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If in comics the gutters between panels enlist the reader's imagination to create closure, in picture books it is the turning of the page that prompts the act of closure. If comics rely on juxtapositions between "pictorial and other images in deliberate sequence" (to quote Scott McCloud [9]), picture books more commonly rely on juxtapositions between text and image. If comics ordinarily depict movement in time within a single page, in picture books time tends to unfold over many pages.

These three "generic differences" apply broadly to comics and picture books, yet so many exceptions permeate the two genres that any boundary between them has to be highly porous. Picture books and comics are kin: adjacent branches of the same literary-artistic family tree, cousins with slightly different expectations of their readers. They are not fundamentally different genres. To put this in terms of the biological taxonomy we learned back in grade school (kingdom, phylum, class, order, family, genus, species), the distinctions between the two rank down at the end of smallest differentiation—the "species" end. Comics and picture books differ in degree, rather than in kind. As this essay will show, the accepted "truths" about differences between picture books and comics mark little more than different emphases, or tendencies, not absolute divisions. The kinship between them calls into question the fitness of the term "genre." At the least, it requires that we consciously reflect on what we mean by this term—the full significance of which may go beyond form to embrace context, readership, and even material modes of production.


The notion that comics have panels, and that picture books usually lack them, reveals not a sharp distinction between the two, but rather that different terms [End Page 445] convey similar visual experiences. Besides the fact that many picture books do in fact use panels within a given page, opening a "typical" picture book always yields two pages: two large, rectangular boxes that, were they smaller, would be called "panels." In Dr. Seuss's Horton Hatches the Egg, the text in the middle of the white left-hand page asks, "Did he run? / He did not! / HORTON STAYED ON THAT NEST! / He held his head high"; the right page shows three hunters aiming their guns at Horton, who sits proudly atop the propped-up tree, his arms folded, eyes closed, and trunk curled in defiance. Looked at this way, an open picture book displays one of two possibilities: either it shows two borderless panels, in those cases where, as in this example from Horton, each page is spatially distinct from the other; or, in cases of a spatially contiguous two-page spread, it offers a single borderless panel, such as when, in Seuss's Horton Hears a Who!, the Mayor of Whoville, seeking "someone to help him make more noise," rushes through town, up a red path that extends from the left page to the right page. In two-page spreads of the former type, each page functions as a panel—albeit one that extends to the edge of the page—and the gutter divides the two. In a "typical" comic, by contrast, that gutter, or rather those gutters, appear both on a single page (in between panels) and between pages. In a "typical" picture book, the gutter is the gutter in a book: that is, the line where the right side of the left page meets the left side of the right page.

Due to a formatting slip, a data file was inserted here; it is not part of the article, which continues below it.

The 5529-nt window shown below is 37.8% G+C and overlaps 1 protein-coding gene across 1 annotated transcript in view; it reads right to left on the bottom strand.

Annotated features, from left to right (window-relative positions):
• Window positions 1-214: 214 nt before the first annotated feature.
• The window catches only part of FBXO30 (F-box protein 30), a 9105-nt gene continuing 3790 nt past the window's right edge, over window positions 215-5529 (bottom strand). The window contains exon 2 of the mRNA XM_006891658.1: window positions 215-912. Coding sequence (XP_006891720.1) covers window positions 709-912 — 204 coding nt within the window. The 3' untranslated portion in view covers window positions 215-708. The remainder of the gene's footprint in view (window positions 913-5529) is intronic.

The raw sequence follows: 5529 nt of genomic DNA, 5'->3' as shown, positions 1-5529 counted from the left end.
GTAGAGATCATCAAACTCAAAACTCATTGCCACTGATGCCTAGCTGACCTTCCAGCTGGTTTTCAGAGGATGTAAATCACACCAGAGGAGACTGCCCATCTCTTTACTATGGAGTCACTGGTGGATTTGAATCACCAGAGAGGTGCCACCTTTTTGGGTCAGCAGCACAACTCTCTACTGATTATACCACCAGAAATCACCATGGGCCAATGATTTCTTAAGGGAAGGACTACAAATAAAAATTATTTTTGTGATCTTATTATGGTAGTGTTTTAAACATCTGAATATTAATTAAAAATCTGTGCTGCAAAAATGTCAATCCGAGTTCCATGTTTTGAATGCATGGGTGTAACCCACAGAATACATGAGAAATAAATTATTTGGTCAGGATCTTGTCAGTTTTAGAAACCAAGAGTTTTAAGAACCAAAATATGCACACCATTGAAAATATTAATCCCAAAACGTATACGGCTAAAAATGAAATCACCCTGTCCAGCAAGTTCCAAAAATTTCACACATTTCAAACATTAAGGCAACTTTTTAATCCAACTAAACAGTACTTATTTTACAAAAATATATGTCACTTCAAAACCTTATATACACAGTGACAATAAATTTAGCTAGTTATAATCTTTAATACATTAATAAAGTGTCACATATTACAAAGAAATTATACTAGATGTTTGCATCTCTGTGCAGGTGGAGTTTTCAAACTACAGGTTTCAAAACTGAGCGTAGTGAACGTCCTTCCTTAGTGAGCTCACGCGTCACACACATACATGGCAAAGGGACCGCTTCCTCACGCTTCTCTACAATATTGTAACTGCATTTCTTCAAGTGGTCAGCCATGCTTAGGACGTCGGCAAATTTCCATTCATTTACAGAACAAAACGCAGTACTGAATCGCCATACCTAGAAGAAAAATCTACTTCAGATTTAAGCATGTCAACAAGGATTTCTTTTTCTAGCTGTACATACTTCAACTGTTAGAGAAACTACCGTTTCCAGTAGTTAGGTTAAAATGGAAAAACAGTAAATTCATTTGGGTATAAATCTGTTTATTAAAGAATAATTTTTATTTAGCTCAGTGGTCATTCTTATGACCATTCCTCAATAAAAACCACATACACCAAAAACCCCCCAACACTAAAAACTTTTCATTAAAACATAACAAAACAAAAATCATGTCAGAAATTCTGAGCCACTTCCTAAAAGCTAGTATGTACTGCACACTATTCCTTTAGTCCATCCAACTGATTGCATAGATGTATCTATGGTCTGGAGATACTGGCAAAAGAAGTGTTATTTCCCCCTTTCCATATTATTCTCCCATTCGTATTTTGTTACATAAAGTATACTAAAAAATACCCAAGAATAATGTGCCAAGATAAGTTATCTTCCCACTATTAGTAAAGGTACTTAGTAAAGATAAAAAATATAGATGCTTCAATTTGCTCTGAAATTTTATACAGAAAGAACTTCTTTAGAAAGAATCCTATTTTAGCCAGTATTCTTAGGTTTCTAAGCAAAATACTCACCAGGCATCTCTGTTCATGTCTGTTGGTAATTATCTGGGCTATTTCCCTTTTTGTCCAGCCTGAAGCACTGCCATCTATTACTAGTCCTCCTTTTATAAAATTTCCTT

I placed the word "typical" in inverted commas for the preceding paragraph because many picture books have gutters that are not the places where the pages join. Panels, both with and without borders, have long been a feature of the picture book. From Hardie Gramatky's Little Toot and H. A. Rey's Curious George, to Kevin Henkes's Owen and Neil Gaiman and Dave McKean's The Wolves in the Walls, panels have formed part of the visual grammar of picture book narrative. When we think of picture-books-with-panels, we may think of Maurice Sendak's In the Night Kitchen because it offers an explicit homage to Winsor McCay's Little Nemo comic strip and because it...


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